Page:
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Study offers insight into lives of WorkSafeBC claimants with chronic pain

A report released this week by the Canadian Centre for Policy Alternatives (CCPA) takes an in-depth look at a sample of WorksafeBC (WCB) claimants with chronic pain and raises the alarm about serious flaws in how the B.C. workers’ compensation board deals with injured workers who develop chronic pain.


June 9, 2015
By Massage Therapy Canada staff

“I’ve been working in this area for 25 years, and I’m extremely
concerned about what I’m seeing,” said Dr. Cecil Hershler, the report’s
lead author and a specialist who has worked with thousands of patients
with chronic pain, many of whom have had workplace injuries.

“Financial
hardship, severe physical pain, and deep emotional suffering, including
suicidal thoughts – these are some of the consequences for my patients
who are dealing with the WCB system.”

After seeing a troubling
pattern among patients dealing with WCB, Hershler decided to take an
in-depth look at the impacts on a sample of these patients. He and
co-author Kia Salomons interviewed nine patients with chronic pain
resulting from workplace injuries. The authors identified seven key
issues facing chronic pain sufferers, including long periods of time
with on-and-off payment of compensation or no compensation at all; lack
of income and depletion of financial resources; disbelief on the part of
employers and WCB; and undue pressure to engage in job search, even
when their injuries should have ruled this out.

According to the
report, four out of the nine patients Hershler interviewed for the study
had contemplated suicide, while two of the nine had attempted taking
their own lives.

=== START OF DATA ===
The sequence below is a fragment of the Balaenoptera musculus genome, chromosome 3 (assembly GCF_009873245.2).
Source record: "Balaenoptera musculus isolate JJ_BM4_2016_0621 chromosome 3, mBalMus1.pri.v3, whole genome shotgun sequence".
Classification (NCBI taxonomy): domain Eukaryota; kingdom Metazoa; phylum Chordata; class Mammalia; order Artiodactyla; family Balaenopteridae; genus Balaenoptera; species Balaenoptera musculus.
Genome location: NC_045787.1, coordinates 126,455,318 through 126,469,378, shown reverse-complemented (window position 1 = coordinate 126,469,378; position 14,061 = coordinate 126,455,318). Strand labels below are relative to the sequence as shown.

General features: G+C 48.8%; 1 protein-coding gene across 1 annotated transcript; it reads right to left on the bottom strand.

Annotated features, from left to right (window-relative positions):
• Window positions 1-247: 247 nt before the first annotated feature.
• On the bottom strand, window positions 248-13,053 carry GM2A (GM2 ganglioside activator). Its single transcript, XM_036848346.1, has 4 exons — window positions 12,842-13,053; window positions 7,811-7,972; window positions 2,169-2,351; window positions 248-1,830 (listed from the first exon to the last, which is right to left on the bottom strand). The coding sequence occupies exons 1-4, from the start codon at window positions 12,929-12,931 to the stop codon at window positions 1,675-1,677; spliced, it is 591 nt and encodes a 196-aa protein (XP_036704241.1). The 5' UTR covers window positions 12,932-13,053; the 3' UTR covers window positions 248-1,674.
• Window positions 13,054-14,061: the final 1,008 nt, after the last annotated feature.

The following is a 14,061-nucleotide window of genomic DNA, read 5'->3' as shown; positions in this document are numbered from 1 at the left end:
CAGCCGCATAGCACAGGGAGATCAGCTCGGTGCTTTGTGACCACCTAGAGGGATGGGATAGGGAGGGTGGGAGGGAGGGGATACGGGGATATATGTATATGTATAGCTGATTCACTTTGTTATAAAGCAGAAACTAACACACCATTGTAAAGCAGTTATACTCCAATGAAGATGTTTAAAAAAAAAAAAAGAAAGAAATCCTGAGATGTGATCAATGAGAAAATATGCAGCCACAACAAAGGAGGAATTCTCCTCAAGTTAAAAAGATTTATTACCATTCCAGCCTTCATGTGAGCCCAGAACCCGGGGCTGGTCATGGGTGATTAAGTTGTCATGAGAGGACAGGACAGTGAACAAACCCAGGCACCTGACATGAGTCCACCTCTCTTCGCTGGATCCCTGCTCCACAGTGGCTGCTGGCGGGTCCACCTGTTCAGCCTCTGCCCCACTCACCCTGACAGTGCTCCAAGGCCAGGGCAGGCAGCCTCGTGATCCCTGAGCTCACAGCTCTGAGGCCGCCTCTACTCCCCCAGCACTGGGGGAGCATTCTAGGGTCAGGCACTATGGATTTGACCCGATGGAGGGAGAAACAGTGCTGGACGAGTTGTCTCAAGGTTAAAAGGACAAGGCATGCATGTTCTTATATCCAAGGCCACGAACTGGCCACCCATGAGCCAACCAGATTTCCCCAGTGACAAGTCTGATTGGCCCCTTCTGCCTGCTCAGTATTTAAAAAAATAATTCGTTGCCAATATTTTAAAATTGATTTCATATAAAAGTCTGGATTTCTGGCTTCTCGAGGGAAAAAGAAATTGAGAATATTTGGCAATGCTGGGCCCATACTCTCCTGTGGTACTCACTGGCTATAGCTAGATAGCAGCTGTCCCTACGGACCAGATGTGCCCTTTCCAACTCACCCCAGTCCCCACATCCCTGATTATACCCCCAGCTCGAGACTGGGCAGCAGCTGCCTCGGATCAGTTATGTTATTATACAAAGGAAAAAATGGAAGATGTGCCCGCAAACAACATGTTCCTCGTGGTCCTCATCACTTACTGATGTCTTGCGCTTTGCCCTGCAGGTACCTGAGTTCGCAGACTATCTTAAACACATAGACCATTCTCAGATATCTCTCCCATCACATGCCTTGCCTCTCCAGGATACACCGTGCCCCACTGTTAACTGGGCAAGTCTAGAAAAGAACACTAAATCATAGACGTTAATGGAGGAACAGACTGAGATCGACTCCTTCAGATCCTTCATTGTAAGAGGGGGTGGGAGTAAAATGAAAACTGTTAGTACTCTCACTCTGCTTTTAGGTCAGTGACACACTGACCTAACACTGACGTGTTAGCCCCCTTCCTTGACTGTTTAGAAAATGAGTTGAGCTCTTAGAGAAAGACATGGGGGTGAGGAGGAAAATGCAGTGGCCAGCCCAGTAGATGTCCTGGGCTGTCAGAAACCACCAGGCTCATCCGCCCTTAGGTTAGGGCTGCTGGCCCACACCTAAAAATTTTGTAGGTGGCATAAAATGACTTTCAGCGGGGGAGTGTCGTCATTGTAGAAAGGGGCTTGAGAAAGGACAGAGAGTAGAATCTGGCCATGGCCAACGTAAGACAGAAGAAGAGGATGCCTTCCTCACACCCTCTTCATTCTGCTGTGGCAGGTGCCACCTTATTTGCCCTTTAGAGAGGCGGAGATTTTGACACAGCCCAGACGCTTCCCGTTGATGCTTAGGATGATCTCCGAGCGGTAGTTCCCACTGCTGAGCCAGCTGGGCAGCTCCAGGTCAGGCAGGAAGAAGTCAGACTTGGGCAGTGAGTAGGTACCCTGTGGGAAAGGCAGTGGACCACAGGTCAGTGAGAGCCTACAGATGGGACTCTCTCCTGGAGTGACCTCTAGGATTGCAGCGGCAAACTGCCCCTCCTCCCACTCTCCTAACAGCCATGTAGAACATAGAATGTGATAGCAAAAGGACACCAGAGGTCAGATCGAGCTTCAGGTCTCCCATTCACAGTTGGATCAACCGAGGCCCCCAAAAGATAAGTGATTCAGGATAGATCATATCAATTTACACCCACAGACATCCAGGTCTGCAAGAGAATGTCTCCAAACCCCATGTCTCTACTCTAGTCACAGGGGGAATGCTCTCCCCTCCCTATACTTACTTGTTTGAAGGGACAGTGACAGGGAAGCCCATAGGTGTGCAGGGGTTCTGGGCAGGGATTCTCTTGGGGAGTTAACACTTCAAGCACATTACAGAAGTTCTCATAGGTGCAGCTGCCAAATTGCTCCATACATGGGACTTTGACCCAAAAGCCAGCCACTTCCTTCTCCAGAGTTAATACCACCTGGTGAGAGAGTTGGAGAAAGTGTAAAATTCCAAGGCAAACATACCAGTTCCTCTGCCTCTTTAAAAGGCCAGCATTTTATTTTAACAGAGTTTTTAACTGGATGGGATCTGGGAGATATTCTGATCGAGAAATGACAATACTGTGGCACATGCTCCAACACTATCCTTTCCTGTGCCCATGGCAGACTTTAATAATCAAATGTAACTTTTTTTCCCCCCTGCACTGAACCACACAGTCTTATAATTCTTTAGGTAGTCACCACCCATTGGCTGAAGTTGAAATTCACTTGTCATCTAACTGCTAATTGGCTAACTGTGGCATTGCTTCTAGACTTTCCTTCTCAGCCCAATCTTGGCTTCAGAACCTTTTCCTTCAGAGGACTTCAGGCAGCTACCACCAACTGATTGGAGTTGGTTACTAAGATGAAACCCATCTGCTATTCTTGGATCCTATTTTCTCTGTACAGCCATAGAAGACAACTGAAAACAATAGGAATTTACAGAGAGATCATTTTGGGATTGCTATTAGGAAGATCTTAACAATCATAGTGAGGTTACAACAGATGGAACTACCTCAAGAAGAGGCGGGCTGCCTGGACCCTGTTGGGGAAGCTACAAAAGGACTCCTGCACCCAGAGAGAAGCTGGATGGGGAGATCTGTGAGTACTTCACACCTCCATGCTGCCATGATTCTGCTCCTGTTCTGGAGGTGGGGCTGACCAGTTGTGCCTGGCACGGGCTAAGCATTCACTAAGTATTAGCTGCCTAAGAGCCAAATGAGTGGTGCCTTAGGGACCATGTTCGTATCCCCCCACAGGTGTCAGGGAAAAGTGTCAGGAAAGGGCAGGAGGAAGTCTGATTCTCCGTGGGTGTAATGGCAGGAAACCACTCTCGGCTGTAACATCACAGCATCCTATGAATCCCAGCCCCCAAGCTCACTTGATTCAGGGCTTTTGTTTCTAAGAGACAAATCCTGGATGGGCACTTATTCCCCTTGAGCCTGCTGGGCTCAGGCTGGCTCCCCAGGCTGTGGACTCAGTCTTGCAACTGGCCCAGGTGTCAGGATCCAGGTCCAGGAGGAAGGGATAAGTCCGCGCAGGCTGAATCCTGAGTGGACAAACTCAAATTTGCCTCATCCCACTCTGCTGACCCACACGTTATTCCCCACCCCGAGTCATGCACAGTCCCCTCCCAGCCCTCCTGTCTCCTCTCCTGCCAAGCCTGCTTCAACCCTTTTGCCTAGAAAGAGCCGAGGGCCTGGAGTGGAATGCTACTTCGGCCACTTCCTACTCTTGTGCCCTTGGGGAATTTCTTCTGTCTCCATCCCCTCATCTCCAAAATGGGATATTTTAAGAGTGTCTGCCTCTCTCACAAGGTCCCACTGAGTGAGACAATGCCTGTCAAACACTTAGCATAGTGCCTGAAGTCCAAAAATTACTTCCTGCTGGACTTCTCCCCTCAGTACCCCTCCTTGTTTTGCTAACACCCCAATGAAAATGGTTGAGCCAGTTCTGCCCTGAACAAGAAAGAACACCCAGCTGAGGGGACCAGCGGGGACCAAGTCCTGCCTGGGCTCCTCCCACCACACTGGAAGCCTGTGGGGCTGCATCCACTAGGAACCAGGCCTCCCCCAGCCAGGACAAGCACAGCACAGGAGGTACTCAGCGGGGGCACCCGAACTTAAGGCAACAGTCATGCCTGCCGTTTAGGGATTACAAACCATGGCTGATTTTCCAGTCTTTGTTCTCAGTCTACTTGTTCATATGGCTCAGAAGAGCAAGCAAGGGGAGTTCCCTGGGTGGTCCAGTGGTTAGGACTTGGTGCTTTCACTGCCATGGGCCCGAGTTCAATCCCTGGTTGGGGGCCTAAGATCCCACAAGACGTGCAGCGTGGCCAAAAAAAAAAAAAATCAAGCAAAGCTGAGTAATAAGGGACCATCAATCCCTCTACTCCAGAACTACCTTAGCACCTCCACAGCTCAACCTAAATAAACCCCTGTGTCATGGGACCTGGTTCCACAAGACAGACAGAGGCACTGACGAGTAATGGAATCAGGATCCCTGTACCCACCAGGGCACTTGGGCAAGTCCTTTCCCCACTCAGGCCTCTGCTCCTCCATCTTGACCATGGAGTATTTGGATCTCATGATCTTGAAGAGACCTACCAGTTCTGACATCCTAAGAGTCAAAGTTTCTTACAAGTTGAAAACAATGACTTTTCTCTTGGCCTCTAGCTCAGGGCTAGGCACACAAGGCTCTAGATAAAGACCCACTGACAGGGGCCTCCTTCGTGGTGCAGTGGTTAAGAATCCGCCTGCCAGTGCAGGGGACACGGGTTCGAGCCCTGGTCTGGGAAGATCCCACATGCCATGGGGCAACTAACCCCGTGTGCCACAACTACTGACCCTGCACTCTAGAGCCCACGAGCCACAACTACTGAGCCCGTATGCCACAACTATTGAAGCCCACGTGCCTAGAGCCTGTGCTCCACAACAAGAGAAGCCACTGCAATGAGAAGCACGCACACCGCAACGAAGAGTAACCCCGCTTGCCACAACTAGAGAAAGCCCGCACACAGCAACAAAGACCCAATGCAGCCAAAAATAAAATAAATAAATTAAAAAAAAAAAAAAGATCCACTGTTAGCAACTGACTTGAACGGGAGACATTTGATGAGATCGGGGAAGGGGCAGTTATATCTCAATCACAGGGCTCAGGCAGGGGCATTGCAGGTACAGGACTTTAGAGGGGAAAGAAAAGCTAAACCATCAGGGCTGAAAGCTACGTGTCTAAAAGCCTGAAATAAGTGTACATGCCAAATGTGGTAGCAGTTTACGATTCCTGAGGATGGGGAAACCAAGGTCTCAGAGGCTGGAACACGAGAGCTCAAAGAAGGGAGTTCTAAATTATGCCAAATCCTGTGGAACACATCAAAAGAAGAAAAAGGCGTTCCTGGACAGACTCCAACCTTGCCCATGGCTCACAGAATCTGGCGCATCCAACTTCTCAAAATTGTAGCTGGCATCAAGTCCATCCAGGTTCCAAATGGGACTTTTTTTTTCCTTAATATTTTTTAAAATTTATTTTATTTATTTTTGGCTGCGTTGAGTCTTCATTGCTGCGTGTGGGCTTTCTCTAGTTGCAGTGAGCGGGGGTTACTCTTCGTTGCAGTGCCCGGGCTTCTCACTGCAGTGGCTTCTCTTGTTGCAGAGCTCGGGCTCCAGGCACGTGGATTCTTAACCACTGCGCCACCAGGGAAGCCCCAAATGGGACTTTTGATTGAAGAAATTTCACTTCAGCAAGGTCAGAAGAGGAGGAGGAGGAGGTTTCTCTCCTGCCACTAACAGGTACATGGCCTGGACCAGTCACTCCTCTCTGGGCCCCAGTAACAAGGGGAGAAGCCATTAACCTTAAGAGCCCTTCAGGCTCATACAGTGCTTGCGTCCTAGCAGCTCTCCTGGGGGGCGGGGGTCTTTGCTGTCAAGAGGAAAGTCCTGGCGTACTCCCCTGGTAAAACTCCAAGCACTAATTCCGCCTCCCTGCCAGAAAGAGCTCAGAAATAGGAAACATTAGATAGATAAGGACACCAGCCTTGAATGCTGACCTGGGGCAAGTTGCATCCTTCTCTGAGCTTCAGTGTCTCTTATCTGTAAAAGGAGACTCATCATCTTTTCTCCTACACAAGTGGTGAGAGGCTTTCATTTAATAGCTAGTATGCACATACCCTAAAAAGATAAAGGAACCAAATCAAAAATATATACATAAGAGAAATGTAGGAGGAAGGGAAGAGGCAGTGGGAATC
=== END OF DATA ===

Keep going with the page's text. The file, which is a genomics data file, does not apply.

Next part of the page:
These findings are reflective of WCB’s own
statistics on suicide, according to the CCPA. An internal document
available on the agency’s website shows a startling and steady increase
in  “threats of suicide,” from only a handful in the early 2000s to
almost 200 in 2010.

In his recommendations for change, Hershler
offers concrete ideas for improving patient care and reducing physical
and emotional suffering. These include ensuring economic stability
during the claims process (including appeals, which can take many years
to resolve), not sending patients with serious chronic pain back to work
too soon, and ending inappropriate work searches.

One of
Hershler’s biggest concerns is that claimants must rely on doctors and
rehab specialists employed or contracted by WCB for their treatment.

"The
priority should be helping the worker recover as much as they possibly
can, and this requires collaboration with the patient’s own family
doctor and pain specialists. The patient should be able to rely
primarily on their own providers, whose familiarity and expertise are
essential to their recovery, and those providers should play more of a
role in WCB’s decision-making process about the patient’s claim and
entitlement to benefits, including pensions,” Hershler said.


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